Step 2. Beware of bad influences
People tend to do what they see others doing, and for better or for worse, friends are a big influence in our lives. Leave a social circle involved in negative behaviors before you get into trouble with it. Leave a group of friends who:
- Steals merchandise from stores;
- Abuse of drugs and alcohol;
- Vandalizes public or private property;
- Engages in other immoral or illegal acts.
Step 3. Stay away from people who don't ask you out
If friends often ignore you when planning group activities, consider leaving them behind - this can be an indirect form of bullying (known as bullying by exclusion). Individuals who don't value your company are not true friends.
Step 4. Avoid self-serving friends
Friends who just want to spend time with you when they need something are not good company. Leave the group if you're contributing money, food, or housing (letting them sleep in your house), but feel that such generosity isn't reciprocated - they're taking advantage of you.
Step 5. Watch out for competitive friends
If these companies are always trying to look better than you are, now is the time to step back. Avoid friends who minimize your achievements - they are not good people and not worth your time.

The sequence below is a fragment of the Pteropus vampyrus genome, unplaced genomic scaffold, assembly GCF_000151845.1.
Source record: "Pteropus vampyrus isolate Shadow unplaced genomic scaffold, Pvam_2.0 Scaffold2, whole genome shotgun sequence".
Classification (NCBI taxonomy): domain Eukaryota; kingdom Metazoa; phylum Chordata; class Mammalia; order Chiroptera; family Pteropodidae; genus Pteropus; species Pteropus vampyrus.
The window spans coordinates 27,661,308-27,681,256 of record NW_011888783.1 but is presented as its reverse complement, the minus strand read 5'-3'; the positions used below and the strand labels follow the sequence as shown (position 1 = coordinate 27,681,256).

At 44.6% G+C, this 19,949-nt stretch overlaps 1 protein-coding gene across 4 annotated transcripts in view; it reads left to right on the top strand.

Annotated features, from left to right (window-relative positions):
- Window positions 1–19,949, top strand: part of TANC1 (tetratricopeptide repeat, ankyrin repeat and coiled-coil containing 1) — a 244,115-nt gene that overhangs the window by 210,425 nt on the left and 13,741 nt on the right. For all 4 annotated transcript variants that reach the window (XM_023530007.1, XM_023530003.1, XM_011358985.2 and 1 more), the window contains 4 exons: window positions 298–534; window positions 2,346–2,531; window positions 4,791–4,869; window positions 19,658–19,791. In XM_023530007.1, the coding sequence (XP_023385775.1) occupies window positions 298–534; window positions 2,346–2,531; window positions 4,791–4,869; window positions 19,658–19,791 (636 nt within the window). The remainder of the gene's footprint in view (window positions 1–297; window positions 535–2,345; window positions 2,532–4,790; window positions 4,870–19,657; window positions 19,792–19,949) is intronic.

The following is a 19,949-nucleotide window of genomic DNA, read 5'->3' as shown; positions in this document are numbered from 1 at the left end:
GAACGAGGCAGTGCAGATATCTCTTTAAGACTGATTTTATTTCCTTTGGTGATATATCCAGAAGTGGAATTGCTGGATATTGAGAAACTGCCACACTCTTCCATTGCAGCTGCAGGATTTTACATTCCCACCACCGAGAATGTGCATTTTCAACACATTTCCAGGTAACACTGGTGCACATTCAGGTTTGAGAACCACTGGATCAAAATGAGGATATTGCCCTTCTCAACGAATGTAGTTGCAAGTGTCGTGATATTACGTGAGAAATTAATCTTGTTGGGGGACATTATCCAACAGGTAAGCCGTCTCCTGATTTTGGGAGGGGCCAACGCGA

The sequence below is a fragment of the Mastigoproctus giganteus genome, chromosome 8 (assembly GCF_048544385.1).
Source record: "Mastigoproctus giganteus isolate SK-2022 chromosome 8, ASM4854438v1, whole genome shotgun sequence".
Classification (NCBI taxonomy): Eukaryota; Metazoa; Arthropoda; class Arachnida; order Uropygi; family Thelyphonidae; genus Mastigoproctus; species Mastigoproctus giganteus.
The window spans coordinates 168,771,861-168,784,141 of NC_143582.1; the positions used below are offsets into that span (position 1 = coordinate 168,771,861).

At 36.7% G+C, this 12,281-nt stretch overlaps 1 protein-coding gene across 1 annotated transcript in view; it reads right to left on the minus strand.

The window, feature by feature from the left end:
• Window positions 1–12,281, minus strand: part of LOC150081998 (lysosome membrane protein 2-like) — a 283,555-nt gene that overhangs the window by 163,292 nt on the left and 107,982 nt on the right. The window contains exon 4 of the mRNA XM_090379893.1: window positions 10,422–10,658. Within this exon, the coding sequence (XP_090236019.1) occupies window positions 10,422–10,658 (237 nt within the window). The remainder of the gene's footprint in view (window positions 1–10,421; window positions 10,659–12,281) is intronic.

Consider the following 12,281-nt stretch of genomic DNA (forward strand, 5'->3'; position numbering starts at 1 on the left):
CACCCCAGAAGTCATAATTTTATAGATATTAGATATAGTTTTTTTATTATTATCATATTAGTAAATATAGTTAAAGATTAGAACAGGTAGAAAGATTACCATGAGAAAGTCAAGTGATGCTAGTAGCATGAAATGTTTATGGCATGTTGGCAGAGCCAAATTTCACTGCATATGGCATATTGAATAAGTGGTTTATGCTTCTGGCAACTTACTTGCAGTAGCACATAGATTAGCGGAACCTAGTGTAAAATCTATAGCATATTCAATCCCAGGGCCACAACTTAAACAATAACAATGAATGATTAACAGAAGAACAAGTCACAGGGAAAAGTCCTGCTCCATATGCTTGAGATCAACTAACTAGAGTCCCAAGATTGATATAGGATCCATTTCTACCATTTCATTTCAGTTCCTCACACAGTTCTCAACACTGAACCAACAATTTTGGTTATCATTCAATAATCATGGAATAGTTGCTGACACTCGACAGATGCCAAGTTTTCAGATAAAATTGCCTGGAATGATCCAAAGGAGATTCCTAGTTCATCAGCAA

- For example, if you're happy that you got 93% right on the last math test, but someone says that 93% isn't a big deal because they got even more questions than you did, that person is not a good friend.
- Another good reason to back off is friends who always say they're in a worse situation than you are when you complain about something.
Step 6. Abandon friends who drain your energy
The time we spend in the company of friends should leave us refreshed, excited and energized.
- If you feel that you are constantly making excuses for not spending time with certain people, they are probably not good for your mental health.
- Friends who deplete their energies with complaints, dramas and criticisms should also be left behind.
- If possible, leave the group together with your best friend. That way, you'll still have someone to talk to after you've eliminated other people from your life.
- Don't pressure other friends to leave the group with you, but suggest the idea if you feel appropriate.